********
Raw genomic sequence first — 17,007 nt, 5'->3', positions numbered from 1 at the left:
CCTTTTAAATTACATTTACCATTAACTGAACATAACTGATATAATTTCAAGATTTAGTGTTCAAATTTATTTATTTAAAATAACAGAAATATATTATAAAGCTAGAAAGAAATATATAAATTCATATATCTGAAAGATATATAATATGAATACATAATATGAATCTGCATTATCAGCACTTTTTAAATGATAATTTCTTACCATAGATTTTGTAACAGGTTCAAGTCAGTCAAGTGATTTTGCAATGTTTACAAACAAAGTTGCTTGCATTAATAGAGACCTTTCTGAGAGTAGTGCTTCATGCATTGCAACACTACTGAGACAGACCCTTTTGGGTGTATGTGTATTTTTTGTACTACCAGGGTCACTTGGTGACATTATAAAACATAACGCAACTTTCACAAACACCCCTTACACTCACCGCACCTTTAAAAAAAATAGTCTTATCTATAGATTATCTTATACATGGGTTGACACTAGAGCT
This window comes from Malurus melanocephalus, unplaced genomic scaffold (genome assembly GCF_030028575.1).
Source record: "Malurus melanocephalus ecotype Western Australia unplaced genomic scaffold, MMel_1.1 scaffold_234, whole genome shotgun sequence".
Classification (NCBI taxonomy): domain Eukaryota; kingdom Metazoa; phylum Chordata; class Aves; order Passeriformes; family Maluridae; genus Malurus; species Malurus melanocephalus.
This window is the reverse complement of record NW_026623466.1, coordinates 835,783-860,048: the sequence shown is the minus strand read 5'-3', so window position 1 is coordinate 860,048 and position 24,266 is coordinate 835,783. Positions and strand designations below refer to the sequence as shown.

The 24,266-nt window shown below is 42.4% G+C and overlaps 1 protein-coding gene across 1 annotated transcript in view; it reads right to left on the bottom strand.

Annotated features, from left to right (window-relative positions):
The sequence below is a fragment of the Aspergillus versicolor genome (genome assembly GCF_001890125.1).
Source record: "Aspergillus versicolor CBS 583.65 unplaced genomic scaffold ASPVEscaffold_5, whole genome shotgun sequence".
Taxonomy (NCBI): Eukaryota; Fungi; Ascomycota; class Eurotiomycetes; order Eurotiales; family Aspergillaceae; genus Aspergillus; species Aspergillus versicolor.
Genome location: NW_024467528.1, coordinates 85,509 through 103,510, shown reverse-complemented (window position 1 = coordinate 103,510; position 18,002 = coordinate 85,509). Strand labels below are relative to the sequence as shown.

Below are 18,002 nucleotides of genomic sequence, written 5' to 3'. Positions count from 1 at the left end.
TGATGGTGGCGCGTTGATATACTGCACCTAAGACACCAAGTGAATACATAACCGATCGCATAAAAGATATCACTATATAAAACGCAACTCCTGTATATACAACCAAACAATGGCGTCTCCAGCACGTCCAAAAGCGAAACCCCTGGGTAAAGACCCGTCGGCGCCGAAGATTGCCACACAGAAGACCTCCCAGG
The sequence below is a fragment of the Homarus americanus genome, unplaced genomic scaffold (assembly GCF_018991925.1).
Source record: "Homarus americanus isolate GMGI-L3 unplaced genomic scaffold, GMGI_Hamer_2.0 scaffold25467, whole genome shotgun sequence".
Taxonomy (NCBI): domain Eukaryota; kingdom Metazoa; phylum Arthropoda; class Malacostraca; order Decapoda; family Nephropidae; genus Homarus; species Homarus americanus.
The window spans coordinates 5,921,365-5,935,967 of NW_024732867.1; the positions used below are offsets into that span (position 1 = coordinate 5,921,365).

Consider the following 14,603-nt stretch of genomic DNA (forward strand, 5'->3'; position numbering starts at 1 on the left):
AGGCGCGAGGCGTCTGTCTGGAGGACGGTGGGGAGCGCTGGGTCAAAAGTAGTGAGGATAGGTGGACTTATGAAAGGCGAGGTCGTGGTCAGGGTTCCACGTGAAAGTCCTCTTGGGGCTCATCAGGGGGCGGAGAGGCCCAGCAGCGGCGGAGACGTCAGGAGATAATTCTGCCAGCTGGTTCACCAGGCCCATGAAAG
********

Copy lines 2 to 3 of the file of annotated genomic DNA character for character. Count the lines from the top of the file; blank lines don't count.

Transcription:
CCTTTTAAATTACATTTACCATTAACTGAACATAACTGATATAATTTCAAGATTTAGTGTTCAAATTTATTTATTTAAAATAACAGAAATATATTATAAAGCTAGAAAGAAATATATAAATTCATATATCTGAAAGATATATAATATGAATACATAATATGAATCTGCATTATCAGCACTTTTTAAATGATAATTTCTTACCATAGATTTTGTAACAGGTTCAAGTCAGTCAAGTGATTTTGCAATGTTTACAAACAAAGTTGCTTGCATTAATAGAGACCTTTCTGAGAGTAGTGCTTCATGCATTGCAACACTACTGAGACAGACCCTTTTGGGTGTATGTGTATTTTTTGTACTACCAGGGTCACTTGGTGACATTATAAAACATAACGCAACTTTCACAAACACCCCTTACACTCACCGCACCTTTAAAAAAAATAGTCTTATCTATAGATTATCTTATACATGGGTTGACACTAGAGCT
This window comes from Malurus melanocephalus, unplaced genomic scaffold (genome assembly GCF_030028575.1).